New Braunfels Herald Zeitung Newspaper Archives

- Page 1

Issue Date:
Pages Available: 12

About New Braunfels Herald Zeitung

  • Publication Name: New Braunfels Herald Zeitung
  • Location: New Braunfels, Texas
  • Pages Available: 250,382
  • Years Available: 1952 - 2013
Learn More About This Publication


  • 2.17+ Billion Articles and Growing Everyday!
  • More Than 400 Years of Papers. From 1607 to Today!
  • Articles Covering 50 U.S.States + 22 Other Countries
  • Powerful, Time Saving Search Features!
Find Your Ancestors Now

View Sample Pages : New Braunfels Herald Zeitung, December 23, 2005

Get Access to These Newspapers Plus 2.17+ Billion Other Articles

OCR Text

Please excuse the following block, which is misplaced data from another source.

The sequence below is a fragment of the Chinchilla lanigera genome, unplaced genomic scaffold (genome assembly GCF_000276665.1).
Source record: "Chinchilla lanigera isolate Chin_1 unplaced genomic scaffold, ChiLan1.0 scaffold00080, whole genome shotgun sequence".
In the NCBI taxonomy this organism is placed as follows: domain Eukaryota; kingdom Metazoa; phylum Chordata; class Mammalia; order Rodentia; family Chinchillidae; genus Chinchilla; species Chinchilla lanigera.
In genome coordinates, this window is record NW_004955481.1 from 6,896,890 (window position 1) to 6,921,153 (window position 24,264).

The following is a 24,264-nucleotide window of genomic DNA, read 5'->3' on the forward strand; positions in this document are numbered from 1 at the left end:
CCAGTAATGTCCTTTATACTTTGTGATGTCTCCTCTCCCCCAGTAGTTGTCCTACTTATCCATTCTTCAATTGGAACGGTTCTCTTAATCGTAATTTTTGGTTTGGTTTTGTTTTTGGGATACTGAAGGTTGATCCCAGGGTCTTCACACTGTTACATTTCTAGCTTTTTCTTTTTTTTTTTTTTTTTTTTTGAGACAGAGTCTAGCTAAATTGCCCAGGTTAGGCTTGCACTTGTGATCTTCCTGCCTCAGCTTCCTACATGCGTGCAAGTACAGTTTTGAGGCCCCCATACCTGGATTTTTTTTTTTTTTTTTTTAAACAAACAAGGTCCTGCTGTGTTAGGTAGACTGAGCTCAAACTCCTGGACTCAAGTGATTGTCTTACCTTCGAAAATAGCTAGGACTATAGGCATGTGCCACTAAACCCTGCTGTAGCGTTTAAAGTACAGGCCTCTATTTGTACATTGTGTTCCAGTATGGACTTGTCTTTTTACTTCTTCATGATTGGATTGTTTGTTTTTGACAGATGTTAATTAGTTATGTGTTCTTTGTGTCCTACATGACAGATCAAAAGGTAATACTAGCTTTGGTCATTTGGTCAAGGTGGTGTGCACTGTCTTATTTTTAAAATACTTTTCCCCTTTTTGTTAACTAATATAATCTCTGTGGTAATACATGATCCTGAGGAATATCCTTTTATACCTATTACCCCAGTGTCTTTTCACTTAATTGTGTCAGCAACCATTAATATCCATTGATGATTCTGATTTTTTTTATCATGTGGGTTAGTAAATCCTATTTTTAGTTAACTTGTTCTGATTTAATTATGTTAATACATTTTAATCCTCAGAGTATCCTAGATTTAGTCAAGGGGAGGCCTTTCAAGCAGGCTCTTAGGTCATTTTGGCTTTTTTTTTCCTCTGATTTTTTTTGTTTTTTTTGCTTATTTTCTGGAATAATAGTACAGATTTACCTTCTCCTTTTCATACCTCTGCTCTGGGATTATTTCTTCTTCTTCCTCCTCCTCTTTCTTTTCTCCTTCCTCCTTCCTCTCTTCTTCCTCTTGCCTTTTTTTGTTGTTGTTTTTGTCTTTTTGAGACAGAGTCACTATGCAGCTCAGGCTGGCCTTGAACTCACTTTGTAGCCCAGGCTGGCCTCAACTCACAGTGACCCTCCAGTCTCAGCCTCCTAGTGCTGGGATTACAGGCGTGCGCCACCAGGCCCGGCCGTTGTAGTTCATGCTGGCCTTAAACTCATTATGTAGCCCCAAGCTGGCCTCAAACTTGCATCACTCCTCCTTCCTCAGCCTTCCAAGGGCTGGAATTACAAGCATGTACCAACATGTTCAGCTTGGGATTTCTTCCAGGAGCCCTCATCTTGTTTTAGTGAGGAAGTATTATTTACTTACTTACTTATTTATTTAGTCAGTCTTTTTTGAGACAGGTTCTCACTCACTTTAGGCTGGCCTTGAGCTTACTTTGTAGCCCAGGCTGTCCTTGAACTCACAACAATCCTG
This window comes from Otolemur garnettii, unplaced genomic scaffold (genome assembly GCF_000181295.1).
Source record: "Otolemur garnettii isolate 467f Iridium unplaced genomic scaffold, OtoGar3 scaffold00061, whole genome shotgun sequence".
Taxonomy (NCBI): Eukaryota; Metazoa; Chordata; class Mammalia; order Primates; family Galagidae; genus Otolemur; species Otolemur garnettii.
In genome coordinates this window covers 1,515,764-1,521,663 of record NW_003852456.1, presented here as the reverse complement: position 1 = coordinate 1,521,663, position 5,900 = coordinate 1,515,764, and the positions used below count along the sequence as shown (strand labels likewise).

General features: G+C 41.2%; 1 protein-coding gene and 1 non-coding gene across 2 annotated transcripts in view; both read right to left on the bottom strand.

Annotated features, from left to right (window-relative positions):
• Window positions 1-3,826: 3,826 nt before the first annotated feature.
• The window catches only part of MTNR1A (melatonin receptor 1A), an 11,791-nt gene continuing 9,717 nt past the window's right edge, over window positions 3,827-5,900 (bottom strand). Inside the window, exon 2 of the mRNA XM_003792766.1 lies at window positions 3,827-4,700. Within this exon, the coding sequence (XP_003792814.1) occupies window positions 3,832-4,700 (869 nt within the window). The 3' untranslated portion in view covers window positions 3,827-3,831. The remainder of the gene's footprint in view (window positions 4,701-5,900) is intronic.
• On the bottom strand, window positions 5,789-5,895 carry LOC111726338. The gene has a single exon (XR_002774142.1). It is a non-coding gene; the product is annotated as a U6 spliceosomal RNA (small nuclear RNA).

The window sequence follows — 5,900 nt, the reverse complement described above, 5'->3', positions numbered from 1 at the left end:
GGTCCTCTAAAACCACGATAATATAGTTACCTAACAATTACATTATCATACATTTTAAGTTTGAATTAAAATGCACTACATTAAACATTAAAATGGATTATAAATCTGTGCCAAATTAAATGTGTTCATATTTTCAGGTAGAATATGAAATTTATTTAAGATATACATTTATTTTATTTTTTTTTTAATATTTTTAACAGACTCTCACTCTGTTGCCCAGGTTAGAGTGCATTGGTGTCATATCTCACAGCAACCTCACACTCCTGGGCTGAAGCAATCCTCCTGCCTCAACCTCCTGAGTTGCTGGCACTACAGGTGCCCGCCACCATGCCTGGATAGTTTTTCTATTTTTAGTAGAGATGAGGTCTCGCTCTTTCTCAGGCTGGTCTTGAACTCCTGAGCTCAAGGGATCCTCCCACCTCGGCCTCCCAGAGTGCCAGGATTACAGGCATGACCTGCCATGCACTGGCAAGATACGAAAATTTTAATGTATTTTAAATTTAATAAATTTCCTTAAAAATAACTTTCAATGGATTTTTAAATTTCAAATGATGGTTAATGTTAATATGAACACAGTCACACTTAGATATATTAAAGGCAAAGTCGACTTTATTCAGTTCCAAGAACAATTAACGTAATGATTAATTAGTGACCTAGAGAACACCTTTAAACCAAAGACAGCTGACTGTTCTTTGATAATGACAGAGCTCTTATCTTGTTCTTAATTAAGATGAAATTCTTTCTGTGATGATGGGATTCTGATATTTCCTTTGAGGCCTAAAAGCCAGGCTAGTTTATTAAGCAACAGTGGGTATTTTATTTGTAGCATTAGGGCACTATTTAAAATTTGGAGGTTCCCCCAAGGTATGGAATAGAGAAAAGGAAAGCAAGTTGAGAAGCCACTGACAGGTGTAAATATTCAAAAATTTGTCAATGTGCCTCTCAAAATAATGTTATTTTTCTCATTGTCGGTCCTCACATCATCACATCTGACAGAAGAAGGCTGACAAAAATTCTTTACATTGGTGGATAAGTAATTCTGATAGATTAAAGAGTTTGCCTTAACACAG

New Braunfels Herald Zeitung (Newspaper) - December 23, 2005, New Braunfels, Texas FRIDAY, DECEMBER 23,2005 sour HKST^rk^^Hm ll iii WOJ  (l Zeitung SPORTS TEXAS ROLLS The University ofTexas basketball team has no problems with Texas State. Page 5 INSIDE TIME OFF Most Comal County governmental offices closed today, Monday; trash pickup continues both days. Page 3 Serving New Braunfels and Comal County since 1852. Vol. 154, No. 337 12 pages, 1 section 500 ■56825 00001' Sunny High Low 72 49 Details .....7 DEAR ABBY    9 CLASSIFIEDS 10 COMICS    8 CROSSWORD    8 FORUM    4 OBITUARIES    3 SPORTS    5 TV GRIDS    9 ' -L- i.y; :    ....    .    .J.'..... ■Firefighter passes polygraph, gets job back By Leigh Jones Staff Writer Stacie Zercher received an early Christmas present Thursday, passing a polygraph test and getting her job back. Zercher, whose 18-year career with the New Braunfels Fire Department was terminated Nov. 22 after she failed a drug test following a minor accident in a city vehicle, was promised she could return to work if she could pass “lie detector” test questions concerning her drug use. From the moment she learned her Nov. 15 drug test had indicated she used marijuana, Zercher claimed to be innocent. She told her city hall superiors two brands of lotion, Hempz Cannibis Sativa and Hoss’ Hemp Cool Moon, had raised the level of cannabinoids in her blood enough to trigger the positive test result. She offered to take a second drug test as well as a polygraph. Her requests were denied until a grievance panel of City Hall department heads decided she deserved a second chance. Zercher’s attorney Matt Kyle said late Thursday afternoon that his client was ecstatic. “She and her husband are definitely celebrating,” he said. “It’s a great day for her.” Zercher’s husband, Don, is a NBFD battalion chief who has worked for the city for 32 years. Kyle said he thought the city also should be celebrating the return of its highest ranking female firefighter. “After 18 years, the city spends hundreds of thousands of dollars in that amount of time training her and compensating her. You can’t go out and buy that kind of experience. A person like her is hired, trained, groomed TRANSFORMATION NEARLY COMPLETE The mind-boggling LCRA makeover See POLYGRAPH, Page 3 Stacie Zercher Congress sends billions to Gulf Coast, Iraq By Mary Dalrymple Associated Press Writer fit A? A NOW FOR NEW YEARS Downstairs in the Prince Solms Inn 295 E. San Antonio 830-708-5411 CHMMHHaHNaMMMNMaHMHNMNHHMHHNMMHMMMMNniaRM&SlSMMMMHi WHHM1 Best of the best The Herald-Zeitung unveils its picks for the All-Comal County volleyball teams. WASHINGTON — Congress gave the Bush administration’s anti-terrorism powers one more month of life Thursday, with work finished by a lone senator sitting in the virtually empty Senate chamber. Congress also finalized a defense spending bill that funnels extra money to the Gulf Coast and Iraq. The GOP-run Congress completed the two bills in a scramble to finish a year complicated by standoffs with Democrats and disagreements among Republicans. The defense bill keeps the Pentagon running, while also channeling $29 billion in hurricane aid to the Gulf Coast and $50 billion more to military action in Iraq and Afghanistan. The Patriot Act extension keeps anti-terrorism laws that were due to expire Dec. 31 in place until Feb. 3. It allows the FBI to continue to investigate terrorism cases using powers granted in 2001, include roving wiretaps See CONGRESS, Page 3 Man in jail after leading NB police on high-speed chase By Jessica Sanders Staff Writer A hit-and-run accident turned into a highspeed chase for New Braunfels police Wednesday. Police were called to the intersection of Business 35 and Avenue A Wednesday evening for a hit and run accident involving a minivan. According to police, Cpl. Joe Tovar tried to stop the minivan at the intersection of Business 35 and South Seguin Street because he thought the driver was drunk. The driver, who was identified as New Braunfels resident Timothy O. Caldwell, 30, would not stop for Tovar and headed down South Seguin Street at a high rate of speed, authorities said. Speeds exceeded 80 miles per hour during the chase. Police continued to pursue the minivan on FM 725 into Guadalupe County. Caldwell turned the vehicle around near Lake Creek Drive and headed back toward New Braunfels. He then took Klein Road to FM 1044, to Green Valley Road, to Ron Road and to Morningside Drive. He was finally forced See CHASE, Page 3 Photos by DAVID INUKAM Herald-Zeitung Larry Peel, left, and construction superintendent Justin Lott walk the top floor of the Lower Colorado River Authority building. Peel and his employees have transformed the former power plant into luxury apartments. Top, Peel looks out a window toward a temporary elevator located on the exterior of the building. Below, a worker continues the conduction process. Luxury apartments at former power plant almost ready By Leigh Jones Staff Writer Larry Peel looked like a little boy on Christmas morning as he walked through his future New Braunfels apartment. His eyes were bright and shiny, and he could hardly contain his enthusiasm. “I can’t believe how cool this is,” he said Wednesday with a face-splitting grin. “Isn’t it wonderful?” Peel’s dream project — converting the old Lower Colorado River Authority power plant into a residential complex known as The Landmark — is four months behind schedule, but the Austin-area builder known for his environmentally friendly and inventive developments does not mind a bit. Standing on the building’s eighth floor, gazing out the half-moon window that frames a picturesque view of most of the city, Peel said every setback and difficulty had been worth it. “I’ve never done anything like this. It’s been challenging, but it’s been worth every bit. It will always be cool because I’ve done something no one in their right mind would have done,” he said with a chuckle. Almost from the beginning, the project suffered frustrating set-backs. The building crews found surface water in the old coal bins, forcing them to cut short an elevator shaft designed to go all the way to the bottom floor. The indoor sprinkler system design See LCRA, Page 6 FROM POWER TO LUXURY ■ May 15, 1860 - Joseph and Helena Landa purchaser flour mill on the Comal Canal. _______ ■ 1925 - Harry Landa sells his property and businesses to the Comal Power Company. ________ ■ Aug. 18,1925 - Power plant construction begins. ■ Nov. I, 1926 - Construction is complete, Comal Power Plant is the largest coal fired generating station west of the Mississippi River._____ ■ 1928-1929 -The second turbine and third boiler ere installed.___________________________________________ ■ 1941 - Fourth boiler is installed, markedly raising output and aids the war effort. Blackout orders issued by the War Department require every window be sealed._______ ■ 1947 - Lower Colorado River Authority (LCRA) gains control of the power plant _ ■ 1952 - Due to drought conditions, a redwood cooling tower is built over the riverbed._______ ■ 1971 - LCRA buys the Comal Power Plant. Ii 1973 - Comal Power Plant ceases operations. ■ 1999 - LCRA finishes a nine year, $11.5 million environmental remediation of the power plant. _ ■ Aug. 20, 2004 - Comal Power Plant is listed in the National Register of Historic Places._________ ■ 2005 - Developer Larry Peel renovates the Coma! Power Plant building and grounds into Landmark Lofts and Garden Apartments. Many original building details, such as the 100-ton crane, remain intact. Timeline provided by the Larry Peel Co. ;